Since people began to realise, as early as the 19th century, that there was a need for civil as well as military engineers, Civil Engineering has been the oldest and defining discipline in Delft. In fact, its roots go even further back than that, because land reclamation and protection against flooding have been serious endeavours since the early Middle Ages. Professor Marcel Stive is well aware that his specialism, Coastal Engineering, owes much to the legacy of such luminaries as Simon Stevin, Cruquius and Johan van Veen.
The modern faculty of Civil Engineering and Geosciences is a unique centre of knowledge that attracts engineers from across the world. Nevertheless, Stive is reluctant to dwell too much on its history or to gloat about the leading global position the faculty now holds.
‘We must be careful not to become smug and rest on our laurels,’ he says. ‘We need to respond to the needs of the world out there. These include managing the risks of climate change and rising sea levels, which is what we are working on here in Delft.’ This is the same proactive approach that Stive advocated back in 2008, as a member of the second Delta Commission (chaired by Cees Veerman). Never resting, but always remaining alert to changes, carefully monitoring and being prepared for the risks presented by an unpredictable climate and higher levels of seawater.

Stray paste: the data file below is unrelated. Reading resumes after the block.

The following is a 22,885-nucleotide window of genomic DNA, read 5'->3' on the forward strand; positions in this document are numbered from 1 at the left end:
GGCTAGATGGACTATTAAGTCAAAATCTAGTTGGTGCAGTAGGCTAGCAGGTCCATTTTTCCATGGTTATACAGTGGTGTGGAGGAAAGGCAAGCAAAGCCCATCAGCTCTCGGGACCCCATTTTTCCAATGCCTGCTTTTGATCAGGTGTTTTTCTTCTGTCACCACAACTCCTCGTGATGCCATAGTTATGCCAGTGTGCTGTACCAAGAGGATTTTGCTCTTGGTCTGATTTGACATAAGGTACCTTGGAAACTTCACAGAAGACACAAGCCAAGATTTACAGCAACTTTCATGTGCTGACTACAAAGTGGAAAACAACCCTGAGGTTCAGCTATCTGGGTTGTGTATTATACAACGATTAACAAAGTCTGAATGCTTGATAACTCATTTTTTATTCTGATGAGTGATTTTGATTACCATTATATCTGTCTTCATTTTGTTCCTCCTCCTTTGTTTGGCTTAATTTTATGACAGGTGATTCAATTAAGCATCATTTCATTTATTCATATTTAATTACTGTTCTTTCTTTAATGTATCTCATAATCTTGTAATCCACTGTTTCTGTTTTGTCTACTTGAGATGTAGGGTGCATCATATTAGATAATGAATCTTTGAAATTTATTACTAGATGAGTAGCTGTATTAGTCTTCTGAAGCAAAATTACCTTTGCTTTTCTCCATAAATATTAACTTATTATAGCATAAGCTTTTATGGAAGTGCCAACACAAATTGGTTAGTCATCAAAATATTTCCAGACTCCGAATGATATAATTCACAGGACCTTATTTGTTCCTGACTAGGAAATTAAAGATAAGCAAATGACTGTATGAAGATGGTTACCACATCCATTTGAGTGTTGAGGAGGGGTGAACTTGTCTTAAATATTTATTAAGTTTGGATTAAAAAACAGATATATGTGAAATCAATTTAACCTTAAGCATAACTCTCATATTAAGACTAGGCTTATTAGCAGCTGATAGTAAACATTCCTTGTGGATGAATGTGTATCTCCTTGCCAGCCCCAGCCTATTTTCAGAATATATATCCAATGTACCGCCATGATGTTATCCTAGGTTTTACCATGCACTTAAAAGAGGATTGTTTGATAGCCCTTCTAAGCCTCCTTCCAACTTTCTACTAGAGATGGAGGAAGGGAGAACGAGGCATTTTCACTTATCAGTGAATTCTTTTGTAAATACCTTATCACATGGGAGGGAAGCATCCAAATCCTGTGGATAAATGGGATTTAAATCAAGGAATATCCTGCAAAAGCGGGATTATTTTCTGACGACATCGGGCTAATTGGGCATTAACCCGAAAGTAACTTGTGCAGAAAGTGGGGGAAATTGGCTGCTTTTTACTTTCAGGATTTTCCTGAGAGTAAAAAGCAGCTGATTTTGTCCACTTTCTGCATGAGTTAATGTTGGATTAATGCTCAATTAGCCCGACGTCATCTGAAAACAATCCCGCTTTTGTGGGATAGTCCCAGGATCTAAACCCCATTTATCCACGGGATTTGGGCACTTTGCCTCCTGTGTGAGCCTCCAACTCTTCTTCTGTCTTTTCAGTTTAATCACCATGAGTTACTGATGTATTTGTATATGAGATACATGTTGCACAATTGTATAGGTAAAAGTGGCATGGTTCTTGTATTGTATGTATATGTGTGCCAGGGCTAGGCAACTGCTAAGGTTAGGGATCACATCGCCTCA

Stive is working with his PhD students, postdocs and other university partners in and beyond Delft on two major research programmes: NatureCoast (an STW Perspective project) and NEMO (ERC Advanced Researchers Grant).
For NEMO (Nearshore Monitoring and Modelling: Interscale coastal behaviour), Stive and his fellow researchers have the whole of the coast from the Hook of Holland to Scheveningen as their experimental area. NatureCoast focuses on the sand engine and is more interdisciplinary, involving six different universities. Thanks to the pioneering work achieved by Ronald Waterman, who began highlighting the need for ‘soft’ coastal protections through the stimulation of natural processes decades ago, the weak links between the North Sea and the hinterland are now a thing of the past. Dredging companies have brought millions of cubic metres of sand from far offshore to the coastline, so that the seabed on the flood line is now less steep, the waves break further out to sea and the beach is higher. But depositing sand in this way is expensive (trailing suction hopper dredgers cost money and consume energy), disrupts the natural environment and the sea continually washes the sand away again. The search is therefore now on for a more sustainable form of sand replenishment.
This is why Stive came up with the idea of the Sand Engine (Zandmotor), a massive mound of sprayed sand consisting of 21 million cubic metres of sand, creating a peninsula off the coast at Kijkduin-Ter Heijde. It has now been in position for a year and ‘is doing exactly what we thought it would.’ The sea has already carried around one million m3 of sand towards the beaches to the south of Scheveningen. However, not everything has gone as predicted, because the experiment has only just started and the models cannot be refined until sufficient measurement data has been collected.